Callirrhoe (daughter of Achelous)

In Greek mythology, Callirrhoe (/kəˈlɪr/; also Callirhoe) was the daughter of the river god Achelous. She was betrothed of Alcmaeon, son of Amphiaraus of Argos, and mothered by him two sons, Amphoterus and Acarnan.

MythologyEdit

Because of Callirhoe's senseless passion for the robe and necklace of Harmonia, Alcmaeon trying to get them was killed. She then requested of Zeus that her small sons Amphoterus and Acarnan might immediately grow up in order to avenge their father's murder by the hands of Phegeus' sons.

The following passage recounts the story of Callirhoe as it relates to the fate of Alcmaeon and her children by him.

Apollodorus' AccountEdit

But Alcmaeon was visited by the Fury of his mother's murder [Eriphyle], and going mad he first repaired to Oicles in Arcadia, and thence to Phegeus at Psophis. And having been purified by him he married Arsinoe, daughter of Phegeus, and gave her the necklace and the robe [i.e. of Harmonia]. But afterwards the ground became barren on his account, and the god bade him in an oracle to depart to Achelous and to stand another trial on the river bank.

At first he repaired to Oeneus at Calydon and was entertained by him; then he went to the Thesprotians, but was driven away from the country; and finally he went to the springs of Achelous, and was purified by him, and received Callirrhoe, his daughter, to wife. Moreover he colonized the land which the Achelous had formed by its silt, and he took up his abode there.

But afterwards Callirrhoe coveted the necklace and robe, and said she would not live with him if she did not get them. So away Alcmaeon hied to Psophis and told Phegeus how it had been predicted that he should be rid of his madness when he had brought the necklace and the robe to Delphi and dedicated them. Phegeus believed him and gave them to him.

But a servant having let out that he was taking the things to Callirrhoe, Phegeus commanded his sons, and they lay in wait and killed him. When Arsinoe upbraided them, the sons of Phegeus clapped her into a chest and carried her to Tegea and gave her as a slave to Agapenor, falsely accusing her of Alcmaeon's murder.

Being apprized of Alcmaeon's untimely end and courted by Zeus, Callirrhoe requested that the sons she had by Alcmaeon might be full grown in order to avenge their father's murder. And being suddenly full-grown, the sons went forth to right their father's wrong.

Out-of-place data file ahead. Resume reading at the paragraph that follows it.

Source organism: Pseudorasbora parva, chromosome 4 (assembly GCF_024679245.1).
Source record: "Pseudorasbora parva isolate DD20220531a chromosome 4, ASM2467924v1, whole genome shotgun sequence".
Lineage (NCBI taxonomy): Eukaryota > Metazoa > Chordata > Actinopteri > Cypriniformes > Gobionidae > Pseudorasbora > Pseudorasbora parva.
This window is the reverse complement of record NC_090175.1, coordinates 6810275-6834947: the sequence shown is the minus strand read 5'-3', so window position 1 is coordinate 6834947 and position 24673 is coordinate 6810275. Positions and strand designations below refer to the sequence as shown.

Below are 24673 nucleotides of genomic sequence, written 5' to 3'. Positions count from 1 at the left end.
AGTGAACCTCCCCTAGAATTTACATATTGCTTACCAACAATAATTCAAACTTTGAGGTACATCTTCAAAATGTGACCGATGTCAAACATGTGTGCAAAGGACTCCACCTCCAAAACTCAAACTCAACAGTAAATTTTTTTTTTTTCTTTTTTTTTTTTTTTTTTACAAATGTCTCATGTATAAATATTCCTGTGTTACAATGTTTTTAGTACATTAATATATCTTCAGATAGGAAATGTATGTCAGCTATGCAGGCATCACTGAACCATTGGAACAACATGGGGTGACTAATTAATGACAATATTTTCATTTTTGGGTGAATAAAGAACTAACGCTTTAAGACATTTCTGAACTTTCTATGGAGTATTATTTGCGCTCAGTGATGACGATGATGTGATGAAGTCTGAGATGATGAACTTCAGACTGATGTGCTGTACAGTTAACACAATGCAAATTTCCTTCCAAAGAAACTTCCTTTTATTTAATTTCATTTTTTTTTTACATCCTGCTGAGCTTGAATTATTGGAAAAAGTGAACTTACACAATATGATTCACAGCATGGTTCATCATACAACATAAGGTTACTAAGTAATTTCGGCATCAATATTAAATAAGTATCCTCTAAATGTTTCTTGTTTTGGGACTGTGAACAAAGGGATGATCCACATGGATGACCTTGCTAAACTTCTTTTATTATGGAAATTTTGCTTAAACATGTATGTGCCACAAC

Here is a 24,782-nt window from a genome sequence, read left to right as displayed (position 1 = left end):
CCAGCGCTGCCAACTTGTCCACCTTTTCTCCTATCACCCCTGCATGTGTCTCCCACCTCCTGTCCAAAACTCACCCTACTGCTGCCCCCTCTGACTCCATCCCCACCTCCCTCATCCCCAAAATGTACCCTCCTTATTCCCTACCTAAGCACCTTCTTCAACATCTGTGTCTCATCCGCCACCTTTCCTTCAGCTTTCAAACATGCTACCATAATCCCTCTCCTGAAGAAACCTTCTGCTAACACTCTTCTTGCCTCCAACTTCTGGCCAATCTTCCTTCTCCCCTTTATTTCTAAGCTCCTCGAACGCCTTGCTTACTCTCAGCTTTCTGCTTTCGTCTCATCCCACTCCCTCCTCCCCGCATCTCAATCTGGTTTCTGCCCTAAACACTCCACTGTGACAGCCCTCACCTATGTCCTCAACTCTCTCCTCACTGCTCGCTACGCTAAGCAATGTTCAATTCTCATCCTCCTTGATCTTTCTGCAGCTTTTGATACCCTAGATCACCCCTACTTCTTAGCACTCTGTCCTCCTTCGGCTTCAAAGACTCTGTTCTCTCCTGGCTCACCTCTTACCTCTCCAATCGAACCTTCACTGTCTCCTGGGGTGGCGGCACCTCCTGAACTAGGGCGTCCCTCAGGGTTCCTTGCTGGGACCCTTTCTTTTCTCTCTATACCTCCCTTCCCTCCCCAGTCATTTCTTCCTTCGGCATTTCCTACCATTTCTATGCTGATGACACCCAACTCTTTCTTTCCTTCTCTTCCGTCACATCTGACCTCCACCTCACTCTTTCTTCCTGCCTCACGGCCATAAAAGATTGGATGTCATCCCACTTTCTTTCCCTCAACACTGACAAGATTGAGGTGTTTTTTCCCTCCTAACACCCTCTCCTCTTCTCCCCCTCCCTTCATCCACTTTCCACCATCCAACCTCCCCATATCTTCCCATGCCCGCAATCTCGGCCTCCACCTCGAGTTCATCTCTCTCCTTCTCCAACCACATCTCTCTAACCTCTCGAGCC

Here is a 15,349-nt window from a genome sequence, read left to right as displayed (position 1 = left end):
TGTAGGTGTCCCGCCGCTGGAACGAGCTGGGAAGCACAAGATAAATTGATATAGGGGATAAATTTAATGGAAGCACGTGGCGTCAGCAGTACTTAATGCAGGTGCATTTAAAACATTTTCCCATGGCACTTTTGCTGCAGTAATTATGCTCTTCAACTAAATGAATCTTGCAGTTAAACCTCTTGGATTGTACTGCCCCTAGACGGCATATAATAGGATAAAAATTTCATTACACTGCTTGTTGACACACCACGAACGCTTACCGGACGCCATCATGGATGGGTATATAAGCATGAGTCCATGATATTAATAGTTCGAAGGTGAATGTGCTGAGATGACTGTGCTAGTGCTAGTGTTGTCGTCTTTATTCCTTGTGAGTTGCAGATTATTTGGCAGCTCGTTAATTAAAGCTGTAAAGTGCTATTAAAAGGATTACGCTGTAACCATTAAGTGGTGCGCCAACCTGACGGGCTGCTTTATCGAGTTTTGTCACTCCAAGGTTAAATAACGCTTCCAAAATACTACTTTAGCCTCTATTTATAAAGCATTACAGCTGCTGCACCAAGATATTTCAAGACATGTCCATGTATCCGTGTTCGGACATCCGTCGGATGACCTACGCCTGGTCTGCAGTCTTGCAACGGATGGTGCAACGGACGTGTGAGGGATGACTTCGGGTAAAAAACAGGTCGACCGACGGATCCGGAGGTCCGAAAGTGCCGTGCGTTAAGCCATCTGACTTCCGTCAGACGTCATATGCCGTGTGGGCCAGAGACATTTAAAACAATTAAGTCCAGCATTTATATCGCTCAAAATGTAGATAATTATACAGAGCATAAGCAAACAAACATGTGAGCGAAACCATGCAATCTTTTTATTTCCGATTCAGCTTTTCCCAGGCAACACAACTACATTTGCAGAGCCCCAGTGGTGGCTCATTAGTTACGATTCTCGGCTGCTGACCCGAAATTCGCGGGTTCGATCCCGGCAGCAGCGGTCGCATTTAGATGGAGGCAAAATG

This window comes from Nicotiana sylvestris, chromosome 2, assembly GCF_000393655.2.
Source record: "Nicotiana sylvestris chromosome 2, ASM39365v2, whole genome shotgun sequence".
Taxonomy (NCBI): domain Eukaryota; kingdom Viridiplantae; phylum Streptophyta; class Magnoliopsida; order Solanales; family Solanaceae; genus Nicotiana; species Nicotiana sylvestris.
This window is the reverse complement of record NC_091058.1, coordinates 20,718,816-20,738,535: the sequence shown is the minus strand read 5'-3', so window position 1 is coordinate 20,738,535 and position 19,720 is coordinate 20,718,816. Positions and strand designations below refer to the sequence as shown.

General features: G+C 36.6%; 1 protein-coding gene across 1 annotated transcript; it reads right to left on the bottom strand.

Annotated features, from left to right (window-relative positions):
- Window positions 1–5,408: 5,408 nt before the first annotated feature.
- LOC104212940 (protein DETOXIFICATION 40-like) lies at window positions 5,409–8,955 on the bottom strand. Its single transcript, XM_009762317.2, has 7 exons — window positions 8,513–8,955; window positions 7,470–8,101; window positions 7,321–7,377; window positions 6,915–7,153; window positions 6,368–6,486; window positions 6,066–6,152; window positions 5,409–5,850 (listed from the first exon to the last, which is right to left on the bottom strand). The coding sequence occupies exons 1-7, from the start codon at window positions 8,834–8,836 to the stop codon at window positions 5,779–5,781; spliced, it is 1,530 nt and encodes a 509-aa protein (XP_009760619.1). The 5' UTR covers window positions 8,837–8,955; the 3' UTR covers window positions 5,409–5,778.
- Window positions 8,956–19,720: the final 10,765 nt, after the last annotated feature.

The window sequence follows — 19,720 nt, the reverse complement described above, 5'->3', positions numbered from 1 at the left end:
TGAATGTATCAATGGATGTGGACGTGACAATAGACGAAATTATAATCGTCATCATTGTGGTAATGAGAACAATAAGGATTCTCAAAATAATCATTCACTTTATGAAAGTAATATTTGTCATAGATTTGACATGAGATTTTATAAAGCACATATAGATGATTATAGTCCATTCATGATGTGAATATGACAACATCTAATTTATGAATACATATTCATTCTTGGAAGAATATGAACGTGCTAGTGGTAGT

Now Pronous and Agenor, the sons of Phegeus, carrying the necklace and robe to Delphi to dedicate them, turned in at the house of Agapenor at the same time as Amphoterus and Acarnan, the sons of Alcmaeon; and the sons of Alcmaeon killed their father's murderers, and going to Psophis and entering the palace they slew both Phegeus and his wife. They were pursued as far as Tegea, but saved by the intervention of the Tegeans and some Argives, and the Psophidians took to flight. Having acquainted their mother with these things, they went to Delphi and dedicated the necklace and robe according to the injunction of Achelous. Then they journeyed to Epirus, collected settlers, and colonized Acarnania.[1]

Pausanias' AccountEdit

Alcmaeon, after killing his mother [Eriphyle], fled from Argos and came to Psophis, which was still called Phegia after Phegeus, and married Alphesiboea, the daughter of Phegeus. Among the presents that he naturally gave her was the necklace. While he lived among the Arcadians his disease did not grow any better, so he had recourse to the oracle at Delphi. The Pythian priestess informed him that the only land into which the avenging spirit of Eriphyle would not follow him was the newest land, one brought up to light by the sea after the pollution of his mother's death.

On discovering the alluvial deposit of the Achelous he settled there, and took to wife Callirhoe, said by the Acarnanians to have been the daughter of Achelous. He had two sons, Acarnan and Amphoterus; after this Acarnan were called by their present name (so the story runs) the dwellers in this part of the mainland, who previously were called Curetes. Senseless passions shipwreck many men, and even more women.

Callirhoe conceived a passion for the necklace of Eriphyle, and for this reason sent Alcmaeon against his will to Phegia. Temenus and Axion, the sons of Phegeus, murdered him by treachery. The sons of Phegeus are said to have dedicated the necklace to the god in Delphi, and it is said that the expedition of the Greeks to Troy took place when they were kings in the city that was still called Phegia. The people of Psophis assert that the reason why they took no part in the expedition was because their princes had incurred the enmity of the leaders of the Argives, who were in most cases related by blood to Alcmaeon, and had joined him in his campaign against Thebes.[2]

ReferencesEdit

  1. ^ Apollodorus, The Library Book 3.7.6 ff, with an English Translation by Sir James George Frazer, F.B.A., F.R.S. in 2 Volumes. Cambridge, MA, Harvard University Press; London, William Heinemann Ltd. 1921.
  2. ^ Pausanias, Description of Greece 8.24.8-10 with an English Translation by W.H.S. Jones, Litt.D., and H.A. Ormerod, M.A., in 4 Volumes. Cambridge, MA, Harvard University Press; London, William Heinemann Ltd. 1918.